Like for most of the U.S. this year, our Midwest spring season arrived later than usual. But after a long long long winter, we’re doing some spring landscaping, and our backyard and all its garden loveliness has finally sprung back to life.
I’ve talked before about the very beautiful ornamental garden that came with our house… and how John and I are pretty much novices when it comes to maintaining it. We don’t have black thumbs or anything, but we’re more well versed in the art of vegetable and herb gardening than in flower and shrub upkeep. I took some notes during a quick “garden orientation” meeting with the previous owner (who spent a lot of time and attention on these plants) so we do have some information like plant names and a few care instructions. But I was writing so fast and so much that my notes are kind of jumbled.
We’ve done some online research into specific individual plants when we think they need immediate attention. Last summer, John trimmed our boxwood and yew shrubs.
Spring came late this year (our brave daffodils bloomed despite an April snowfall), so one relatively mild weekend last month, we went out into the garden to assess its post-winter condition. It didn’t look too bad, but we wanted to clean and trim around the plants while they were still mostly dormant. There were a lot of leftover fallen autumn leaves, broken branches, and dead growth to clear out, so we did a bit of spring landscaping.
Last summer we had a ton of healthy sage, but I also noticed at the time that several areas of this sprawling plant looked dead. So this spring I cut everything back to the main stem. Sage stems are pretty woody, so I used small hand pruners for this. Hopefully some new growth will emerge from the remaining plant as it gets warmer.
The previous owner had told us to “vigorously” prune the smoke tree that grows up next to our dining nook window. So John took that literally and cut quite a bit off before winter set in last year. You can see in the photos below how he pruned everything to the bottom of the window. We waited several months to see if we’d been too vigorous and killed this tree – but luckily, it seems to be growing back nicely. Not as full as before, but hopefully it will fill in again as time goes on.
John also cut back this other small tree (called a burning bush, because it turns red in the fall) on the other end of the garden next to the garage. It too has been rejuvenating as the weather’s gotten warmer.
And of course, I’ve been monitoring our four Annabelle hydrangea bushes after I pruned them last fall. I posted an update recently when I noticed tiny leaf buds appearing. It’s been a month since then, and these bushes have gotten really leafy! It’s a great sign, but it remains to be seen if we’ll see any actual flowers appear. Fingers crossed…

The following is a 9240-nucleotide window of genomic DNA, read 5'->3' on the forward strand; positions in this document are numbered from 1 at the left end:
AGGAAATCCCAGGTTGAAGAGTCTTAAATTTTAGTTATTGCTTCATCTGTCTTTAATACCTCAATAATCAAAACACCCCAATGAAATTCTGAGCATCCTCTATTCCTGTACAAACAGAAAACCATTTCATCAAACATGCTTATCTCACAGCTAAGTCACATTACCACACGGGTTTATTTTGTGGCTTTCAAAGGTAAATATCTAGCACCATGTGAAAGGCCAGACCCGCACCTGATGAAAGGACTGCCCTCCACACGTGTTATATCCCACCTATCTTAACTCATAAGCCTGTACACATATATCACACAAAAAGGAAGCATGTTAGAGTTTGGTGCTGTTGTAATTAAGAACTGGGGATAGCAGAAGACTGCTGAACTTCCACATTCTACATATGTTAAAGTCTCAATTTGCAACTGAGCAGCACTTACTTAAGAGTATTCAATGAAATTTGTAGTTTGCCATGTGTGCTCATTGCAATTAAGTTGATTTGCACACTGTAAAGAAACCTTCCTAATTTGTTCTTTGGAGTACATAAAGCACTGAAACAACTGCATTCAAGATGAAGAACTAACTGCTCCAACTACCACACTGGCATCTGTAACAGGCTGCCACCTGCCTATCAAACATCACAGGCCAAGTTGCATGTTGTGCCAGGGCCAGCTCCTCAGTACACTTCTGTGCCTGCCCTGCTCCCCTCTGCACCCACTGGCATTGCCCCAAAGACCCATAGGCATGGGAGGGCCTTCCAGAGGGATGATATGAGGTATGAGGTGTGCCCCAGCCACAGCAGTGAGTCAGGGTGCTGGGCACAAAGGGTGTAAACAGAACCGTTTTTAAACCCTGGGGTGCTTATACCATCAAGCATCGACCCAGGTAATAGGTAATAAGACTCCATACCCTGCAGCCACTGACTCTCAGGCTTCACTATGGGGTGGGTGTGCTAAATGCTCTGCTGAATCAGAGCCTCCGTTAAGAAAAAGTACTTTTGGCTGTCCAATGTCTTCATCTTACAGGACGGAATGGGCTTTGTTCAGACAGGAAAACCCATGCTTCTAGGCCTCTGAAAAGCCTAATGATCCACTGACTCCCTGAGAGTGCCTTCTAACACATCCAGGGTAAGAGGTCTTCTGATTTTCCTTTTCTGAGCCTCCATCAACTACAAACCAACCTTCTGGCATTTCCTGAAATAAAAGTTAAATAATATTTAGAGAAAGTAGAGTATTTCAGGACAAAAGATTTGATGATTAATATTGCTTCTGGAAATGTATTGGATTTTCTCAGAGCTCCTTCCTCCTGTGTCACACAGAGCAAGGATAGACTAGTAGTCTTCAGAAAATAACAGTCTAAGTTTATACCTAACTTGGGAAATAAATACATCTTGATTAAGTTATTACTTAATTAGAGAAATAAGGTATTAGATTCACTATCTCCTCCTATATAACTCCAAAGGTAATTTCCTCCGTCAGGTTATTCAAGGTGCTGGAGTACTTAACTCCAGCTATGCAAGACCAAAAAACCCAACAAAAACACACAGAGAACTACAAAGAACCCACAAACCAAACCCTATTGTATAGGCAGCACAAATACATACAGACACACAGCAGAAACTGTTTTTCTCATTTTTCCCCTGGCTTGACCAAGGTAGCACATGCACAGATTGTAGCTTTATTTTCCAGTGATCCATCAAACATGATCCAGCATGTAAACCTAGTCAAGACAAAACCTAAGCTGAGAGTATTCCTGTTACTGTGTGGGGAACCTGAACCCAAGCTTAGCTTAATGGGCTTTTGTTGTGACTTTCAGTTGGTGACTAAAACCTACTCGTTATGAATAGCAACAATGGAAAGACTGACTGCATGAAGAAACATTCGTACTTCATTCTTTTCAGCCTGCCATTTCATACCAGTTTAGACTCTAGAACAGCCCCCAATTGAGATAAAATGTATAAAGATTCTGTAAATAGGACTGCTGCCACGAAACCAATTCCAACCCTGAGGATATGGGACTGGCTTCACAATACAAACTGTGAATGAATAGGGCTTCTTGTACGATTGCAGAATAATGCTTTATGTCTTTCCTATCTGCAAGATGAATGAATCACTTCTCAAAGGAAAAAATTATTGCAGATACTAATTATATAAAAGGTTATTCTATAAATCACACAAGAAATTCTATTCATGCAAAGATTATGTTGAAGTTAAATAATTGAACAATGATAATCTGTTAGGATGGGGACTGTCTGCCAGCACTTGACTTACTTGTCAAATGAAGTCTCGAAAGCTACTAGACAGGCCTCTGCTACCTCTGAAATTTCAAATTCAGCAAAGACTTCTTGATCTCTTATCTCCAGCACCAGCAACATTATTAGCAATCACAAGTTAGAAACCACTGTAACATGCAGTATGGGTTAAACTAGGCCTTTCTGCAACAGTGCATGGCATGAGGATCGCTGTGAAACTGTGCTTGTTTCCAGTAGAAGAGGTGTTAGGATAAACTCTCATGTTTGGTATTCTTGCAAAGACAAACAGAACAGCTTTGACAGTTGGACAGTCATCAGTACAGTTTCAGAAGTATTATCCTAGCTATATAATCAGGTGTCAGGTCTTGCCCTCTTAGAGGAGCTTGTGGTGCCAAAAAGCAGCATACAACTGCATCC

There are way too many other plants and flowers to mention, but overall things seem to be growing very well. In fact, the garden seems to be on autopilot – most if not all of what the previous owner planted are perennials (meaning they grow back year after year), so they’ve just come back on their own without much help from us. So far we’ve seen lots of pretty colors and leafy growth, such as tulips, daffodils, brunnera (“false forget-me-nots”), lilacs, hostas, chives, ferns, alliums, rhododendrons, and more. Here are some recent snapshots from the last few weeks:
We were able to clear out the debris around plants and trim off any dead wood in a couple of afternoons. Not too bad, and we even had a little helper to fill up our yard bags. She took her spring landscaping assistant job very seriously and collected every discarded twig, leaf or clipping in sight.
But we do have one much larger landscaping project we are planning to tackle before summer sets in. It concerns the giant yew shrubs in our front yard that form a thick impenetrable border around our sunroom. Remember these?
They pretty much take up the entire front yard, stopping about two feet from the sidewalk (and we’ve got a few hostas and roses currently in this narrow strip of yew-free yard). John had a hard time trimming the yews last year, and they are really overgrown and out of control. So we’ve got some significant changes we want to make to this part of our yard. We’ll talk more details about this in an upcoming post (UPDATE: take a look at our yew renovation!), but here’s a sneak preview of our plans:
So, how does your garden grow this spring?
(linked on Remodelaholic)